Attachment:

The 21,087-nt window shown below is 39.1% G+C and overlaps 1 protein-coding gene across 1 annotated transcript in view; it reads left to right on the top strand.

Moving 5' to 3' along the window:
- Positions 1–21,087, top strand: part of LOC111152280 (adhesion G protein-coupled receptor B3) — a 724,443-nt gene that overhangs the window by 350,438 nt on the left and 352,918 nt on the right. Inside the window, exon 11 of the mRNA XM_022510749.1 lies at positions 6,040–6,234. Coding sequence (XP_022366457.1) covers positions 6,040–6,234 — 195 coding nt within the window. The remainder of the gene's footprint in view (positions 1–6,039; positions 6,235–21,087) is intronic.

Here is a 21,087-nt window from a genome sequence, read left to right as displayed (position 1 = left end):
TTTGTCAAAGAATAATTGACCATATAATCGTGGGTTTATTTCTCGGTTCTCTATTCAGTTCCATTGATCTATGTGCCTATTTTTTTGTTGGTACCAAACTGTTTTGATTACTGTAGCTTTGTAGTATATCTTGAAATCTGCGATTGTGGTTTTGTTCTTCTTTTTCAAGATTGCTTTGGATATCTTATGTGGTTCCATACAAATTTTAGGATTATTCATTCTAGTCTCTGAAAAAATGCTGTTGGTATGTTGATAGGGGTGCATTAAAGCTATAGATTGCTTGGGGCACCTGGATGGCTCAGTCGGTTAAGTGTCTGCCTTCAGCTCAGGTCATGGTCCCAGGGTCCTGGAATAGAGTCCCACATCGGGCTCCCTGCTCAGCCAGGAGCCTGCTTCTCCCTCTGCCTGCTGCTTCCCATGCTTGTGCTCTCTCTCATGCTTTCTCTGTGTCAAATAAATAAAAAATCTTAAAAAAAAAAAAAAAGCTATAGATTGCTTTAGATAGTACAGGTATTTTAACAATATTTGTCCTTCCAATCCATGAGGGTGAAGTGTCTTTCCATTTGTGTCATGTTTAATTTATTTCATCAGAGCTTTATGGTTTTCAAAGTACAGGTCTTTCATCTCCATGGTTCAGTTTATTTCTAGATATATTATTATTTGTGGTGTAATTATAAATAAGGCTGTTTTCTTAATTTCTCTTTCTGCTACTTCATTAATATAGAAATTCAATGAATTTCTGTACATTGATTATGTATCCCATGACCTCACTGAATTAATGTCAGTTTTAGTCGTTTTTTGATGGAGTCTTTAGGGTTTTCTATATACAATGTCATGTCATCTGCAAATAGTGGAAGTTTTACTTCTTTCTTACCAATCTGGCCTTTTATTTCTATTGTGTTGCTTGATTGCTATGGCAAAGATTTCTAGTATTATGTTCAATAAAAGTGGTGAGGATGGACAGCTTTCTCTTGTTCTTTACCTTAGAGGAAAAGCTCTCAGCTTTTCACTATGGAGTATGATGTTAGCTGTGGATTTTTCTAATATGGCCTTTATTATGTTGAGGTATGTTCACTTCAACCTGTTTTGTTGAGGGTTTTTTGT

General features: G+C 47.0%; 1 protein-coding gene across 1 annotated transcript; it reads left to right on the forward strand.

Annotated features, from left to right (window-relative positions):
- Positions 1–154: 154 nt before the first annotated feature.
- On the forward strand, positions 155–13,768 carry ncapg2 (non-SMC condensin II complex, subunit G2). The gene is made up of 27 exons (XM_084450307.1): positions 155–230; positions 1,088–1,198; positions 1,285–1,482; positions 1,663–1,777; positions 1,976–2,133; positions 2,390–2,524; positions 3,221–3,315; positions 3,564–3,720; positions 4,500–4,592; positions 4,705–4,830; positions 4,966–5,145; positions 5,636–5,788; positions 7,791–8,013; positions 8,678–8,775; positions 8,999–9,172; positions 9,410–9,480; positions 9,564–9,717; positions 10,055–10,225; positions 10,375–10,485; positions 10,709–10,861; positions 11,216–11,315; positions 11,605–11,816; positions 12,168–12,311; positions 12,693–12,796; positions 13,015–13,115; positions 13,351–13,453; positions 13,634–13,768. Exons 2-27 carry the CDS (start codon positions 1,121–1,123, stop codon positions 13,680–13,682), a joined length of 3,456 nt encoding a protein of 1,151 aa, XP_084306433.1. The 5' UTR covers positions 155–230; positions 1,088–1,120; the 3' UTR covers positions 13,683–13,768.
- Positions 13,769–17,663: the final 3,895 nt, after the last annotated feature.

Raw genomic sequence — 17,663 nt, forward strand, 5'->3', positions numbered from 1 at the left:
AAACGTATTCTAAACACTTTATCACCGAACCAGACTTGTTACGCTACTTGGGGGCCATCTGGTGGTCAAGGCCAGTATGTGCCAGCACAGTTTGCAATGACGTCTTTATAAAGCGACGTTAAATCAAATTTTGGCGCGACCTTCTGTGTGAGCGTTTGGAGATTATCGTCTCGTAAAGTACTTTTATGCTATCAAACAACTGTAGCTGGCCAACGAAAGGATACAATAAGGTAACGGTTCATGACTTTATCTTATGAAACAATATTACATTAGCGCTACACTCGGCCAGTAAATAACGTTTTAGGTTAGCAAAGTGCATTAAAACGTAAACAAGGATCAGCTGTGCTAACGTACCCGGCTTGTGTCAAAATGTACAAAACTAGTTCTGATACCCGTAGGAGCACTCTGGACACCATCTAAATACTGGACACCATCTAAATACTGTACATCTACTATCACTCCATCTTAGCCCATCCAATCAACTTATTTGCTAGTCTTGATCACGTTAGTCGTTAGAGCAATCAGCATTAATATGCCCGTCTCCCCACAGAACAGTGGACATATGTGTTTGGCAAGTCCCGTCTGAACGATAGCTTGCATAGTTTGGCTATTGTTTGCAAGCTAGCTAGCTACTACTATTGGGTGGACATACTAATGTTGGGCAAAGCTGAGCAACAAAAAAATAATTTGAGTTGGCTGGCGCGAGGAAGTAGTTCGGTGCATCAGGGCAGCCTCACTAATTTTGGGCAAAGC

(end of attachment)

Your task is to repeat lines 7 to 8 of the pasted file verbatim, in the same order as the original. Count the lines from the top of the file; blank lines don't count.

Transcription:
Annotated features, from left to right (window-relative positions):
- Positions 1–154: 154 nt before the first annotated feature.